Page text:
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Konami’s P.T. is One of 2014’s Best Gaming Experiences

by Eric Frederiksen | January 2, 2015January 2, 2015 8:00 am PDT

When we were building our Best Games of 2014 list, I argued for Konami’s P.T. valiantly, but ultimately lost out – it’s not a full game, or even a demo really.

But it is an incredible piece on its own, as a game, as a piece of artwork, as a source of endless nightmares.

I’m a huge Silent Hill fan, and I have been since the first game. Because I’m a huge Silent Hill fan, I stopped halfway through Homecoming and didn’t even bother to pick up Downpour. I don’t typically like horror, but Silent Hill‘s unique imagery, Lovecraft-influenced story, and beautiful soundtrack pulled me in. It’s been disappointing to watch the series deteriorate over the years gradually losing its soul as it goes through one developer after another who says they “really get” the series, but clearly just think it looks cool.

I didn’t get to play P.T. until after it was revealed to be a teaser for the upcoming Silent Hills from Kojima Productions, but it’s something I find myself thinking about regularly. I’m comfortable calling it one of the best horror games of the year – if not the best – and one of the most interesting gaming experiences we’ve had in a while.

Unless you’re really quick to nightmares, P.T. is worth checking out.

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A quick overview of the story: You’re in an endlessly repeating hallway, proceeding from one end to the other. Sometimes you can walk right down, other times there’s a door in the way, and you have to figure out how to open it (hint, turning the knob is not the answer). As you proceed, you get clues here and there that suggest someone murdered their family – in this house, presumably – and promised to return.

Whether it’s entirely thanks to Kojima Productions’ Fox Engine or due to the very tight quarters provided by P.T., the visuals are truly impressive. Every texture, every surface has been carefully tended to to make it feel real and worn. The old walls, wall fixtures and parquet flooring tell us that this hallway was once part of a really nice, old house. But it’s been a long time since someone cared for it. Dust, dirt, and cigarette ashes form a layer of grime on every surface. Pills and beer bottles give you a peek into how the most recent inhabitants dealt with their problems. A stuffed animal lets you know that those self-medicating adults weren’t the only ones there. If Sony could combine this with their Morpheus headset, it could make for a frighteningly realistic experience.

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We haven’t even gotten to the part where things move.

The team behind the game took this lonely hallway and used it as a canvas for some innovative, frightening ideas.

As you progress, things change. A door opens, letting you go into a bathroom that’s somehow even grimier than the hallway. The room holds its own horrifying secret that I don’t want to spoil for you. Lighting and other small details change.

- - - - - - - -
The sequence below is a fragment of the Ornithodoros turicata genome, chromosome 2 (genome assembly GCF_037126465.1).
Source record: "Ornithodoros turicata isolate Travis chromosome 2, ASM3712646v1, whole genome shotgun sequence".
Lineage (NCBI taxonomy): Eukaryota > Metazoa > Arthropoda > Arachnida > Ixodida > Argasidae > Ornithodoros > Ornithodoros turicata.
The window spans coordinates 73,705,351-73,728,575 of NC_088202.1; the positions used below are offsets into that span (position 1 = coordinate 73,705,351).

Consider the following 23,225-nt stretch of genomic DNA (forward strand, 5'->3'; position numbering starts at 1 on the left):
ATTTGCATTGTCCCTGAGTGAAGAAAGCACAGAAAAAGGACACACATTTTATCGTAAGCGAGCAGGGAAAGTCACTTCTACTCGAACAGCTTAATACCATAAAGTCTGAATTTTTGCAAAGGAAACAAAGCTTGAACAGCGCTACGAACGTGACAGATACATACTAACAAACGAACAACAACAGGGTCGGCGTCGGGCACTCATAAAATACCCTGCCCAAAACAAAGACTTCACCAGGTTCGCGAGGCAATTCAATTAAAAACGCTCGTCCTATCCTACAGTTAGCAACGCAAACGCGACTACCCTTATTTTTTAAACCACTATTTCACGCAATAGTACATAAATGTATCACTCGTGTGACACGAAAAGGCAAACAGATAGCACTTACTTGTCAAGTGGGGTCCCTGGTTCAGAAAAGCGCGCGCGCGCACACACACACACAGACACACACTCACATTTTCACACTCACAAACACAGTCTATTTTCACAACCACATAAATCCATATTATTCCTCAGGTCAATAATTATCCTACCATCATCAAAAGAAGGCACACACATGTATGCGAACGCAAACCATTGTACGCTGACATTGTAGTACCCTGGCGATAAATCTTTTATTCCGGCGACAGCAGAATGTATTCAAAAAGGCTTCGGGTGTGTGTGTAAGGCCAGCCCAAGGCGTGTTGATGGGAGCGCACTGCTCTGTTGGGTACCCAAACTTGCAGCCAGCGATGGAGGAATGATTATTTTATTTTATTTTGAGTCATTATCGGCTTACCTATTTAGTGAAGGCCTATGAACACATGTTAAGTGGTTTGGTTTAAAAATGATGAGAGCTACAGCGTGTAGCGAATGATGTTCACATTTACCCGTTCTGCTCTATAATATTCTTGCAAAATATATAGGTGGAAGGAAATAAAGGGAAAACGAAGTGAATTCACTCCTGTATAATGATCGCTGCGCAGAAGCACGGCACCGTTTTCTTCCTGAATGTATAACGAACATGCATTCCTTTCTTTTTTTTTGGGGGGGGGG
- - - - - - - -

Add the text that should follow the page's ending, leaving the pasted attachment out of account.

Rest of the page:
Your only consistent way to interact with the hallway is to walk around and to examine things by zooming in on them. There is no combat, no running, no hiding. This puts a focus on not just exploration, but careful examination. This allows subtle details to become ominous and unnerving. Writing appears where it wasn’t before. A radio clicks on with a news story about the murder.

When there is a big change, it’s absolutely terrifying. Like, “how did your controller end up stuck in the drywall” terrifying. While I don’t want to spoil everything the game has to offer, some have to be talked about.

In one, you hear a crashing sound as glass hits the floor in front of you. If you look at the balcony above, you can see someone just looking down at you, deadly silent. You come back around again and the darkness has been replaced with red lighting. There’s a refrigerator hanging by a chain where the chandelier used to be. Is that blood dripping from it? Wait, did it just move?

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Silent Hill 2 is the last time I felt as uncomfortable as P.T. makes me feel.

The game is almost impossible to finish on your own, too. Unless you’re a savant at solving environmental puzzles with almost no clues, you’ll need help. And that’s the idea with this teaser. The project is designed to be social. This is both a great way to socialize a game without begging for Facebook likes and a great promotional tool to get people talking. At release, players were seeing different things, gathering different clues and sharing them; it was social puzzle solving. Players with different options, such as different languages, contributed their own elements. If you had a camera hooked up, that added its own element to the experience as you could, in a small way, talk to the game.

Streaming also contributing to the social element. Watching players freak out was, of course, the initial draw, but it also helped turn the puzzle solving experience not just into something social on Twitter and message boards, but into a live, communal experience.

P.T. isn’t the original first person horror game, but it used the perspective to create a singular, interesting game experience that is at once a technical feat, a terrifying piece of art, and a new kind of social experience. It’s not clear yet how P.T. will influence Silent Hills. Even if it doesn’t, though, it stands on its own as a gaming experience that shouldn’t be missed.


Eric Frederiksen

Eric Frederiksen has been a gamer since someone made the mistake of letting him play their Nintendo many years ago, pushing him to beg for his own,...

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